Christian Denominations 2024

Nature of Christ Blog 23

Common Faith between Chalcedonians and Non-Chalcedonians (1)

Blog 23
  • Both of them attempted to express the same identity of Christ as they wanted to display Him as consubstantial with God and consubstantial with mankind while remaining one unified person. [1] The union between the two natures did not alter either one’s particular characteristics, but the human nature was honored by the divine gifts. 
  • Both of them condemned the heresies of Nestorius and Eutyches. 
  • Both of them also reuse the terminology of the heretics, but refused their teachings. For example, Chalcedonians utilize “two natures,” although it was used by Nestorius, concerning his teaching of the division of Christ. However, they declined the existence of the division of Christ. Non-Chalcedonians employ “one nature,” which was used by Apollinarian when he wanted to describe how the divine nature of Christ was united to an incomplete human without a soul (mind). The same term was also used by Eutyches to describe the one divine nature of Christ, even though the non-Chalcedonians refused both of their teachings.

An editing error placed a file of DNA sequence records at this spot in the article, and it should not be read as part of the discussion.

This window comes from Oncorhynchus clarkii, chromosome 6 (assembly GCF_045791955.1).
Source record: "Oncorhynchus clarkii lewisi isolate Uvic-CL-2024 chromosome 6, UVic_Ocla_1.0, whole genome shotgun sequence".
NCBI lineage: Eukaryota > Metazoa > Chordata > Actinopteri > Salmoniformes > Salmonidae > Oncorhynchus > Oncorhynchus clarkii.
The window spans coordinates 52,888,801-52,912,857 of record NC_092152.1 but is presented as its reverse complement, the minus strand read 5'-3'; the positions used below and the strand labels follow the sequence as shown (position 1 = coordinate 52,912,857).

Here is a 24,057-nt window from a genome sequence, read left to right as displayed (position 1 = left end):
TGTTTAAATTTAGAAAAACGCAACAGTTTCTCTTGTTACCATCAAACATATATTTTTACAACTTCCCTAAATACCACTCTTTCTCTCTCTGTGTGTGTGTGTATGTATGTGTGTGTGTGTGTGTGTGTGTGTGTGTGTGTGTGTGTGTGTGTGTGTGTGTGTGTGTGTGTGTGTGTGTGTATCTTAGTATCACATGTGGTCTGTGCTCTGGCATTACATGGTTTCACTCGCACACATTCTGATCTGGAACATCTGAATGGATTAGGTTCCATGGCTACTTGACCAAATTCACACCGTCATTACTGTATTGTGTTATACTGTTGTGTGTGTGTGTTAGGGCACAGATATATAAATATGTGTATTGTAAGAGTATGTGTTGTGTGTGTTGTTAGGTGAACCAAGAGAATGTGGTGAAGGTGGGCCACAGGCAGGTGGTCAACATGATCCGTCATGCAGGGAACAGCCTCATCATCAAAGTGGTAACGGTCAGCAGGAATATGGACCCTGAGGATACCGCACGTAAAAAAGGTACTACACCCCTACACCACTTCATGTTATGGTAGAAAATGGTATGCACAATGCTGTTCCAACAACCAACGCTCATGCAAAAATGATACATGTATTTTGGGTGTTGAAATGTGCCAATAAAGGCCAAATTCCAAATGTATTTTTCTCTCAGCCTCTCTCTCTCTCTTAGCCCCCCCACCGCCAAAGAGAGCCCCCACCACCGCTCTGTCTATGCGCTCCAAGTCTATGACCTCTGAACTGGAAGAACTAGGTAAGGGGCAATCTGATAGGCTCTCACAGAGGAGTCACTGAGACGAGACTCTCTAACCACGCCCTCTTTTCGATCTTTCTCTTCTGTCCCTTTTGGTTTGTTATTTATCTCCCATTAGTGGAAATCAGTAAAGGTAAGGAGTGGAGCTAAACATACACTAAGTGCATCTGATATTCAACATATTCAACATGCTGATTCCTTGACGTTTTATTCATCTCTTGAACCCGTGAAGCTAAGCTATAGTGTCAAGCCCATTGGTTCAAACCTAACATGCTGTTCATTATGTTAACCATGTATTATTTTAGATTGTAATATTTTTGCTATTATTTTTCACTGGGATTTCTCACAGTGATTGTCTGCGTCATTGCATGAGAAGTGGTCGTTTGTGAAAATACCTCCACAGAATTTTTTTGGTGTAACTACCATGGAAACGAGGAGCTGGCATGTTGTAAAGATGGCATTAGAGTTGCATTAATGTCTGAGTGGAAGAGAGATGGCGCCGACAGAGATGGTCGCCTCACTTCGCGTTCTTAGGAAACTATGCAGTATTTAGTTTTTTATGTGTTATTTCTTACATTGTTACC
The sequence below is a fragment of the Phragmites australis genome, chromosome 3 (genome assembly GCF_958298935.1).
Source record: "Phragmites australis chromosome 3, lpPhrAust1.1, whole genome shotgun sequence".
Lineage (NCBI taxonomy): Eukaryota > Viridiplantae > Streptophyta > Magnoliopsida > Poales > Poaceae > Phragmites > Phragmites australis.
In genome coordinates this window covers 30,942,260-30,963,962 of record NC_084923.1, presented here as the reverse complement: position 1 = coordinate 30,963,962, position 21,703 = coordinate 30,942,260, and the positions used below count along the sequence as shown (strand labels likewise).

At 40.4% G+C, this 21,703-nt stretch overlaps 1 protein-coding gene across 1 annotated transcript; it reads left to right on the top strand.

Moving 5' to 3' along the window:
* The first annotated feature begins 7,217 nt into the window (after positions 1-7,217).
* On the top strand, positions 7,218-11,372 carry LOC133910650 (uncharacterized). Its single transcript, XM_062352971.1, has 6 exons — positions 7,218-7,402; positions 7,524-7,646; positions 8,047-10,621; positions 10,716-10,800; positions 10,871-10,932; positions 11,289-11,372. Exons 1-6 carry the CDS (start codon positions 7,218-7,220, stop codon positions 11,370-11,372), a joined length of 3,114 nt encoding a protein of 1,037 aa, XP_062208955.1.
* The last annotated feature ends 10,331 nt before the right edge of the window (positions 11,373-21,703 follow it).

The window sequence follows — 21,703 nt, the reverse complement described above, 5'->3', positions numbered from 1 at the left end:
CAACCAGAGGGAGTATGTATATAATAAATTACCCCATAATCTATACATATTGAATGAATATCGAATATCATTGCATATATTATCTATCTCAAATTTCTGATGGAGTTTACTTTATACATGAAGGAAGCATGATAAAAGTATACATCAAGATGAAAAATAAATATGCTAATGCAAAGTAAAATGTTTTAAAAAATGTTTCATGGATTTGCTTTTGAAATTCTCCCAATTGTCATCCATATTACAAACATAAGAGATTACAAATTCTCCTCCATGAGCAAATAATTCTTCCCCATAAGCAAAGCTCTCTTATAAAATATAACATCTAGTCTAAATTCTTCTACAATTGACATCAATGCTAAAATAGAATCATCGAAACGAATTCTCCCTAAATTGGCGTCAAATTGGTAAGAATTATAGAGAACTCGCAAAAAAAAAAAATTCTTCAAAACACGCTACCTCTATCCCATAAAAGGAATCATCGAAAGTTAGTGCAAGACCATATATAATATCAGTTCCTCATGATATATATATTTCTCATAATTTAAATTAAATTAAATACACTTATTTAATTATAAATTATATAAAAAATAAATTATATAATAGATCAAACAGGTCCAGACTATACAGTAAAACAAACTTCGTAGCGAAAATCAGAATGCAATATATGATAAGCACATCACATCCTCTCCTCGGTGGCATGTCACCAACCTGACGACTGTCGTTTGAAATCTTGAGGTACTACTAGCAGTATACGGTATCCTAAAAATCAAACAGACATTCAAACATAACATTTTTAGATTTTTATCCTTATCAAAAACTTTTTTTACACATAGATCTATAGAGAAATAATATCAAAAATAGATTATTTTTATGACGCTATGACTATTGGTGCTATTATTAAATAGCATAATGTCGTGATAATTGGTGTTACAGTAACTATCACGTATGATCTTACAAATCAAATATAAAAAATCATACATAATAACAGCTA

• Both of them agreed that God, in His essence, is before all ages (the Father, the Son, and the Holy Spirit). Also, He is the same God who became incarnate and entered into the human world without any changes in His divinity. The incarnate God is an appearance of God on earth, “For in Him dwells all the fullness of the Godhead bodily” (Colossians 2:9). 

    [1] William S. Frost, Chalcedonians and Monophysites, 2